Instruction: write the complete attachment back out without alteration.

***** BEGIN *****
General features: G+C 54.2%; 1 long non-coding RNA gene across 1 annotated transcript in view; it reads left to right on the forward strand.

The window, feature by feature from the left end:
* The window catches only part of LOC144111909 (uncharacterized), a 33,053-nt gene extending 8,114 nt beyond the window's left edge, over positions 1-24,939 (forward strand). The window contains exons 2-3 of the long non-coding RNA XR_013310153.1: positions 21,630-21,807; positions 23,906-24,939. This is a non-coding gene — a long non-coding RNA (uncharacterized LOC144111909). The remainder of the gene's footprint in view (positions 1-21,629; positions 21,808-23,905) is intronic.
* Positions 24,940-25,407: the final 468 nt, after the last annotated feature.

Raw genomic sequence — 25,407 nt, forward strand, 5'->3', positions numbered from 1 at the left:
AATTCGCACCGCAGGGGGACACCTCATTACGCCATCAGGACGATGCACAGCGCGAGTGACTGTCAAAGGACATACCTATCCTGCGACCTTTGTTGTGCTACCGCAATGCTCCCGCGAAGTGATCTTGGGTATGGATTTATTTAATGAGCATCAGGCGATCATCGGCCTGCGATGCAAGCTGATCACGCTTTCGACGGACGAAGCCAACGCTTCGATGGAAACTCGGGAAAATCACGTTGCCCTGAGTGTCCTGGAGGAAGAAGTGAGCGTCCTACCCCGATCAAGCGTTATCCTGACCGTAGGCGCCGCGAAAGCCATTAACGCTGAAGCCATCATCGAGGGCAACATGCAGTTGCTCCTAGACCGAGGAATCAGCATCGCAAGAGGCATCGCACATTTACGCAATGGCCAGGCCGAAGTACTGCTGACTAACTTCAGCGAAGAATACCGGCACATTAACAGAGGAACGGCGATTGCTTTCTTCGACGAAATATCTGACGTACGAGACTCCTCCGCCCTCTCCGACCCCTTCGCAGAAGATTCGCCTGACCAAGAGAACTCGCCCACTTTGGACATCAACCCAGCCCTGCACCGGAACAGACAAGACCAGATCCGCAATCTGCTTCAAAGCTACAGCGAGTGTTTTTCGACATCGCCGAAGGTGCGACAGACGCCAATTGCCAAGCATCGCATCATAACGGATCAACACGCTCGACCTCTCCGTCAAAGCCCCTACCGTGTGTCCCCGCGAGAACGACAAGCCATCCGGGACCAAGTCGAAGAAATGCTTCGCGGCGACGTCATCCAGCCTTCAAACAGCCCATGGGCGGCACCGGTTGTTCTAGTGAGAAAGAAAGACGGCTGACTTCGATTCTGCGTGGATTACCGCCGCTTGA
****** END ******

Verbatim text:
General features: G+C 54.2%; 1 long non-coding RNA gene across 1 annotated transcript in view; it reads left to right on the forward strand.

The window, feature by feature from the left end:
* The window catches only part of LOC144111909 (uncharacterized), a 33,053-nt gene extending 8,114 nt beyond the window's left edge, over positions 1-24,939 (forward strand). The window contains exons 2-3 of the long non-coding RNA XR_013310153.1: positions 21,630-21,807; positions 23,906-24,939. This is a non-coding gene — a long non-coding RNA (uncharacterized LOC144111909). The remainder of the gene's footprint in view (positions 1-21,629; positions 21,808-23,905) is intronic.
* Positions 24,940-25,407: the final 468 nt, after the last annotated feature.

Raw genomic sequence — 25,407 nt, forward strand, 5'->3', positions numbered from 1 at the left:
AATTCGCACCGCAGGGGGACACCTCATTACGCCATCAGGACGATGCACAGCGCGAGTGACTGTCAAAGGACATACCTATCCTGCGACCTTTGTTGTGCTACCGCAATGCTCCCGCGAAGTGATCTTGGGTATGGATTTATTTAATGAGCATCAGGCGATCATCGGCCTGCGATGCAAGCTGATCACGCTTTCGACGGACGAAGCCAACGCTTCGATGGAAACTCGGGAAAATCACGTTGCCCTGAGTGTCCTGGAGGAAGAAGTGAGCGTCCTACCCCGATCAAGCGTTATCCTGACCGTAGGCGCCGCGAAAGCCATTAACGCTGAAGCCATCATCGAGGGCAACATGCAGTTGCTCCTAGACCGAGGAATCAGCATCGCAAGAGGCATCGCACATTTACGCAATGGCCAGGCCGAAGTACTGCTGACTAACTTCAGCGAAGAATACCGGCACATTAACAGAGGAACGGCGATTGCTTTCTTCGACGAAATATCTGACGTACGAGACTCCTCCGCCCTCTCCGACCCCTTCGCAGAAGATTCGCCTGACCAAGAGAACTCGCCCACTTTGGACATCAACCCAGCCCTGCACCGGAACAGACAAGACCAGATCCGCAATCTGCTTCAAAGCTACAGCGAGTGTTTTTCGACATCGCCGAAGGTGCGACAGACGCCAATTGCCAAGCATCGCATCATAACGGATCAACACGCTCGACCTCTCCGTCAAAGCCCCTACCGTGTGTCCCCGCGAGAACGACAAGCCATCCGGGACCAAGTCGAAGAAATGCTTCGCGGCGACGTCATCCAGCCTTCAAACAGCCCATGGGCGGCACCGGTTGTTCTAGTGAGAAAGAAAGACGGCTGACTTCGATTCTGCGTGGATTACCGCCGCTTGA